Obituary for Morocco Country Director Everett Woodman
At age 88, World War II veteran and former diplomat Everett M. Woodman took the podium as guest speaker at the 2004 Fourth of July celebration in Hanover, N.H., and condemned the war in Iraq as a betrayal of American ideals. Some in the crowd booed the former Navy intelligence officer, who 60 years prior had stormed the beaches at Normandy and now stood with the help of two canes. But Mr. Woodman continued speaking, according to his daughter Betsy, of Andover, N.H., who was in the audience. "I think they expected a normal patriotic speech and he came out with this blistering stuff," she said.
From 1952 to 1954, Dr. Woodman worked in Madras, India as a cultural affairs officer for the United States Information Agency, and for an interim as acting public affairs officer for South India. For the next four years he served as an attaché at the U.S. Embassy in New Delhi and as director of the Educational Exchange Program under the India-U.S.A. Agreement of Public Law 48. In 1958, Dr. Woodman joined the Ford Foundation as an educational consultant to the Government of India's Ministry of Education until his appointment as president of Colby Junior College in 1962.
As president, Woodman led the college through ten years of growth and transformation. During his term, he emphasized the importance of an international perspective on education, as evidenced by campus events such as United Nations Day and Reaching the Questioning Mind Overseas. He also sought the opinions of the college's students, faculty, and alumnae and cultivated a strong relationship with them. Dr. Woodman served as president of the American Association of Junior Colleges from 1969 to 1970 and was also active in the New Hampshire Council on World Affairs.
After leaving Colby Junior College in 1972, Dr. Woodman served as president of the Nature Conservancy in Washington, D.C. Later he was appointed director of the Peace Corps in Morocco. Colby-Sawyer College presented him with an honorary Doctorate of Humane Letters in May of 1995. Read more.
Speech by WWII D-Day Veteran and Morocco Country Director Everett Woodman on July 4, 2004
I am glad that we are not closing this event with a bugle sounding taps, for it is not a military funeral.
It is our celebration of freedom - our pledge to be worthy.
And while a holiday is all around us, this gathering on the green is not a high-five conqueror’s party.
We gather in justifiable pride, knowing likewise that we have as much to mourn as to memorialize.
We weep for those we have lost, and combat veterans will best understand that kind of loss, for they had loved each other in that bond of danger and death.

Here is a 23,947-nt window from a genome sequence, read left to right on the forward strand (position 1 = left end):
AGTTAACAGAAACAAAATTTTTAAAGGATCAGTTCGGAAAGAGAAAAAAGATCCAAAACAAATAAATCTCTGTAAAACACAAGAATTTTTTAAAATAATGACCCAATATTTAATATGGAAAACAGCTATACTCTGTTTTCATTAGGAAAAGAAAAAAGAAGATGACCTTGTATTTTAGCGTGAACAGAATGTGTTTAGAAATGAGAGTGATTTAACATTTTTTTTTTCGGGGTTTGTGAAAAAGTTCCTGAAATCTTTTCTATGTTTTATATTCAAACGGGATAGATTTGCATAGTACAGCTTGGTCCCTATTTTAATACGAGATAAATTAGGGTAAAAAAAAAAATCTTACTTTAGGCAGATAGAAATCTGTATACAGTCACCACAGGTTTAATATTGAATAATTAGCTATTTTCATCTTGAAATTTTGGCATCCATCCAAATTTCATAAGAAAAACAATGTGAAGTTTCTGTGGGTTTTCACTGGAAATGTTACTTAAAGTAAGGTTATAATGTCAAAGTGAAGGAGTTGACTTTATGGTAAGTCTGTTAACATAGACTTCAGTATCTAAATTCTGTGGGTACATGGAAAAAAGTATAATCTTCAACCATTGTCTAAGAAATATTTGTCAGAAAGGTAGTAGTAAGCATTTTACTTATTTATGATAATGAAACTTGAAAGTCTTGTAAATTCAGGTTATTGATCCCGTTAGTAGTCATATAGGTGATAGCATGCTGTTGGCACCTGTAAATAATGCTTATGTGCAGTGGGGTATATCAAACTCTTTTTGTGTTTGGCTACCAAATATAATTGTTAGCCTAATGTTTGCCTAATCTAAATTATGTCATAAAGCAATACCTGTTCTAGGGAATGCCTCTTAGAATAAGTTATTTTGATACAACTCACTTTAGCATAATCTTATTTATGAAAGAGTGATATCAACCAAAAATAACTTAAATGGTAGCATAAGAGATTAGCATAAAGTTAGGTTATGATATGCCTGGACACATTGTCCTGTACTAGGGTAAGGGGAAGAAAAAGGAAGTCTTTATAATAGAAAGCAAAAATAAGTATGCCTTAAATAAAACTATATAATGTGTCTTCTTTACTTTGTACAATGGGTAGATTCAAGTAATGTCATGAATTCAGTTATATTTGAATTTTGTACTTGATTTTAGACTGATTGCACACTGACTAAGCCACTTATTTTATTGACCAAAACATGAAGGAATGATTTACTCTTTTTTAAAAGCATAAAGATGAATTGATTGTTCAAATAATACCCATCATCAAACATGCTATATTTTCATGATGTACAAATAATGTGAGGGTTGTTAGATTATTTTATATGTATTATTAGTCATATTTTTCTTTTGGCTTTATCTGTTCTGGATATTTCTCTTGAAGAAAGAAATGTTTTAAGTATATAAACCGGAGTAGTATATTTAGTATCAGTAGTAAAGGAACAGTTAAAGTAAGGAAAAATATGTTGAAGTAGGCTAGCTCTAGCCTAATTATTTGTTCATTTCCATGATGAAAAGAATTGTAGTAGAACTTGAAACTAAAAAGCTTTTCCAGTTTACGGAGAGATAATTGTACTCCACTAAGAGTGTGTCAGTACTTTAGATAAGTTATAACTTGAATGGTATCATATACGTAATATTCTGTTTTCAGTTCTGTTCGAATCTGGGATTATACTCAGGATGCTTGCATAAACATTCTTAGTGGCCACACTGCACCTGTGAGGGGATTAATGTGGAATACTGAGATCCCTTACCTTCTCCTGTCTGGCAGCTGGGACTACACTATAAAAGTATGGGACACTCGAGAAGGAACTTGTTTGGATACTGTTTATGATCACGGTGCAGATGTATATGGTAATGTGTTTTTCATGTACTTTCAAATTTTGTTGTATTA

I am especially mindful of that ultimate patriotism for exactly four Sundays ago I was at the American Military Cemetery, at Omaha Beach in Normandy where 9,387 headstones mark our permanent presence on “that terrible and Sacred Shore.”
My thoughts of D-Day 60 years ago prompt thoughts of why wars should and should not be, and includes deep feelings for all families of soldiers, sailors, airmen who long ago gave their lives for America. Most recently I think today of the sadness of Iraq - and join you in tribute to the unselfish service our forces are still performing over there with honor and courage - pray that we can say sometime soon, honestly this time, “Mission accomplished.”
Permit me now to pursue that theme - quietly - because the subject is delicate, and I am sensitive to that.
I say this carefully:
I am glad that Saddam Hussein is no more a worry.
He was brutal and good riddance - but to get rid of him we betrayed our ideals and sold our soul to the totally un-American concept of “preemptive attack deterrence” - the most transparent rationalization of Pentagon double talk and in that unprovoked invasion and occupation of a sovereign nation we forfeited our claim to the moral high ground.
There is no need to multiply illustrations of why much of America is now recognizing that the Iraq adventure was a colossal tragic mistake – and when history fully appraises this worst military and diplomatic blunder in memory it will portray properly a man so hungry to be a war time President that he could taste it. “Bring ‘em on” he said.
It will also reveal how every episode of this dreadful undertaking , from the constantly concealed civilian death toll, to American torture of prisoners, to the hastily arranged secret and superficial ceremony conveying “full sovereign authority” to Iraq, how every aspect of this long charade has been slanted and sold by shameless rationalizations – semi-plausible sounding reasons for doing what should never be done, and not doing what should be.
Now we look ahead and our prayer is that our young people and their children will develop the courage and wisdom to find victorious living in ways other than war - that their lives in a contracting world will eliminate fear of cultural differences - the mindless prejudice that often twists proper patriotism into negative nasty nationalism that turns otherwise civil societies into warring tribes.
Teach our children to have faith in humanity and to know the dignity of all human beings. Reaffirm America’s basic belief that all people are created equal - that we all are children of the Universe. There is no nonsense about that - it is universally obvious and fundamentally American. Read more.
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